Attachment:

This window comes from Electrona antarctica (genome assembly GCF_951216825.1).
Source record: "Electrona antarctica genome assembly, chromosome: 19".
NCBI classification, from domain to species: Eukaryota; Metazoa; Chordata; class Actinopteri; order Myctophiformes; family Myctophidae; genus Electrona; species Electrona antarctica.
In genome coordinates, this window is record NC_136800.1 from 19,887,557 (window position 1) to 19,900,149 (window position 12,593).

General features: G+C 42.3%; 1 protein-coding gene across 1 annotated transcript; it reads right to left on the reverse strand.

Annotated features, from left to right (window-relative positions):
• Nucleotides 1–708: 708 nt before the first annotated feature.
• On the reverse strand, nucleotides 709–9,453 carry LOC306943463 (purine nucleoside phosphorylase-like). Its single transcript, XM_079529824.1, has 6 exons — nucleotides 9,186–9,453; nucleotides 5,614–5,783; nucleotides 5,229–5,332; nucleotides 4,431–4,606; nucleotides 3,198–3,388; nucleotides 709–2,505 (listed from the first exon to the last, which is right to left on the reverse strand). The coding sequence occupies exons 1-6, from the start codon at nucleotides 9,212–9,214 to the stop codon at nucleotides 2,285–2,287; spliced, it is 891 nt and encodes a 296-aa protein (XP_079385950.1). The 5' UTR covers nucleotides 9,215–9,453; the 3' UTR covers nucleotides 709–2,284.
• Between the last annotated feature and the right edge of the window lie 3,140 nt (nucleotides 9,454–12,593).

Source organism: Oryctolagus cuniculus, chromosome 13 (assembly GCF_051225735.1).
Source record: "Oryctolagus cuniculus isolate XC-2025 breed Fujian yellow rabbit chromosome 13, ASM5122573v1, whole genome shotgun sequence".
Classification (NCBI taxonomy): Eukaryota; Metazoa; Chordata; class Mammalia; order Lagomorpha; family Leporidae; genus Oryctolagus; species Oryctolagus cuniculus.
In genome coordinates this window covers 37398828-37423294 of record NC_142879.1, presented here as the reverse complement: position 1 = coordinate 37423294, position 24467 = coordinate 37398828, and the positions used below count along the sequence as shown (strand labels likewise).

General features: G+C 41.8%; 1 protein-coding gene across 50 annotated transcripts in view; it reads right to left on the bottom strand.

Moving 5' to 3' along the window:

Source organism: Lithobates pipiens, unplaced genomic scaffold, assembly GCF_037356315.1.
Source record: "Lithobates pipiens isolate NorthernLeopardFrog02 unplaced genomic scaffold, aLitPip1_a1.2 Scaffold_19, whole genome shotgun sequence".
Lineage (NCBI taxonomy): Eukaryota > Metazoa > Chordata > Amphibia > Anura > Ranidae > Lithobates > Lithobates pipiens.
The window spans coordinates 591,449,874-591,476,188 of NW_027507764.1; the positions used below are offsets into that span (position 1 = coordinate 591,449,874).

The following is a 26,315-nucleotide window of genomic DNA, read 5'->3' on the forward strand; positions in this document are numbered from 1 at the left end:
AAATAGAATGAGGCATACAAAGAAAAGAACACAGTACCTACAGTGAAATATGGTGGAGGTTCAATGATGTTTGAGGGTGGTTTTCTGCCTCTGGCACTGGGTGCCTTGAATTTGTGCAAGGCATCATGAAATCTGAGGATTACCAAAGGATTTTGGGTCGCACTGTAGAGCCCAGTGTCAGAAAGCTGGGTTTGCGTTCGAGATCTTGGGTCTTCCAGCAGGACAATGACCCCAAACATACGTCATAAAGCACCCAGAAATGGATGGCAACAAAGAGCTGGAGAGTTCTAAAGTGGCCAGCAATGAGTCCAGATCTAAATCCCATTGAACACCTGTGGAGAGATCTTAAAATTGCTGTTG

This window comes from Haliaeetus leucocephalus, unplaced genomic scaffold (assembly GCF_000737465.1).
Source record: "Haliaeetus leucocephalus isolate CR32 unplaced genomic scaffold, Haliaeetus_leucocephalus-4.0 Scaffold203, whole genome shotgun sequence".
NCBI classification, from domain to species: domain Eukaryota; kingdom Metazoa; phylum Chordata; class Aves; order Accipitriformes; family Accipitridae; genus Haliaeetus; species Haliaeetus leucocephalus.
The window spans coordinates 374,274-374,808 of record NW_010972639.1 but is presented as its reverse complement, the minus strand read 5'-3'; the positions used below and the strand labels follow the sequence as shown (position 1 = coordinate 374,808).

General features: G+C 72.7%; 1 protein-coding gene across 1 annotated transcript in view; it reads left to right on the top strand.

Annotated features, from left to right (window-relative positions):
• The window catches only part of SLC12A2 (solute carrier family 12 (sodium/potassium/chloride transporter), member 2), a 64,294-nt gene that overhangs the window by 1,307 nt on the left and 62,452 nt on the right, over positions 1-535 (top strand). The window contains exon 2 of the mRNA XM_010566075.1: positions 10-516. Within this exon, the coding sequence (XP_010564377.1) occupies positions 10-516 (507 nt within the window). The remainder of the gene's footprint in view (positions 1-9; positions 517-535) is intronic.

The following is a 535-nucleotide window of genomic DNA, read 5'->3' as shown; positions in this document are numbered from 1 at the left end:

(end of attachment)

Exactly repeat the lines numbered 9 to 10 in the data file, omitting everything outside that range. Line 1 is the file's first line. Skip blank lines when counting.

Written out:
• Between the last annotated feature and the right edge of the window lie 3,140 nt (nucleotides 9,454–12,593).

Source organism: Oryctolagus cuniculus, chromosome 13 (assembly GCF_051225735.1).